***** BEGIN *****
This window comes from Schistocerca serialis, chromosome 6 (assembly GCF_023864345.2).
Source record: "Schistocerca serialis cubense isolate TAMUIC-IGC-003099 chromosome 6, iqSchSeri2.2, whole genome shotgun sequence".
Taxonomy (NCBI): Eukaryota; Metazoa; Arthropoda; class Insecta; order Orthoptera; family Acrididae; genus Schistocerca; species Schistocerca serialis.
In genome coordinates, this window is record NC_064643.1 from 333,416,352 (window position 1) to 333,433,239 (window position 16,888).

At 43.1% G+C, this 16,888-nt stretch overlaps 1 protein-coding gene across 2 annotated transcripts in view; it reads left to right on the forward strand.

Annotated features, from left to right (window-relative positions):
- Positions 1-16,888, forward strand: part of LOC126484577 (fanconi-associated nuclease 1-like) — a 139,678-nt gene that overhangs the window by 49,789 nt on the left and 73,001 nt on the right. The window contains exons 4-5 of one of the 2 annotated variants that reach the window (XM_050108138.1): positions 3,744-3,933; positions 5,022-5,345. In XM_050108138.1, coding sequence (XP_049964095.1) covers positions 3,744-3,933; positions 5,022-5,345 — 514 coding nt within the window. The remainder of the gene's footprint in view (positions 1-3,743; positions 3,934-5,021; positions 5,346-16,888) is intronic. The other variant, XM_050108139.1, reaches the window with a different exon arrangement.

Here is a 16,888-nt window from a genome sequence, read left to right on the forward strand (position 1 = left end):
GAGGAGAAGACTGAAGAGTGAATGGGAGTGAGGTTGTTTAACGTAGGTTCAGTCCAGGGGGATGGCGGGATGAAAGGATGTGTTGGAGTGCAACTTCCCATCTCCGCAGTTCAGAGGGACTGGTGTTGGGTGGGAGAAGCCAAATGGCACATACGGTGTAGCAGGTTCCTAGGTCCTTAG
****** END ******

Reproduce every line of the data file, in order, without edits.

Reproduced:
This window comes from Schistocerca serialis, chromosome 6 (assembly GCF_023864345.2).
Source record: "Schistocerca serialis cubense isolate TAMUIC-IGC-003099 chromosome 6, iqSchSeri2.2, whole genome shotgun sequence".
Taxonomy (NCBI): Eukaryota; Metazoa; Arthropoda; class Insecta; order Orthoptera; family Acrididae; genus Schistocerca; species Schistocerca serialis.
In genome coordinates, this window is record NC_064643.1 from 333,416,352 (window position 1) to 333,433,239 (window position 16,888).

At 43.1% G+C, this 16,888-nt stretch overlaps 1 protein-coding gene across 2 annotated transcripts in view; it reads left to right on the forward strand.

Annotated features, from left to right (window-relative positions):
- Positions 1-16,888, forward strand: part of LOC126484577 (fanconi-associated nuclease 1-like) — a 139,678-nt gene that overhangs the window by 49,789 nt on the left and 73,001 nt on the right. The window contains exons 4-5 of one of the 2 annotated variants that reach the window (XM_050108138.1): positions 3,744-3,933; positions 5,022-5,345. In XM_050108138.1, coding sequence (XP_049964095.1) covers positions 3,744-3,933; positions 5,022-5,345 — 514 coding nt within the window. The remainder of the gene's footprint in view (positions 1-3,743; positions 3,934-5,021; positions 5,346-16,888) is intronic. The other variant, XM_050108139.1, reaches the window with a different exon arrangement.

Here is a 16,888-nt window from a genome sequence, read left to right on the forward strand (position 1 = left end):
GAGGAGAAGACTGAAGAGTGAATGGGAGTGAGGTTGTTTAACGTAGGTTCAGTCCAGGGGGATGGCGGGATGAAAGGATGTGTTGGAGTGCAACTTCCCATCTCCGCAGTTCAGAGGGACTGGTGTTGGGTGGGAGAAGCCAAATGGCACATACGGTGTAGCAGGTTCCTAGGTCCTTAG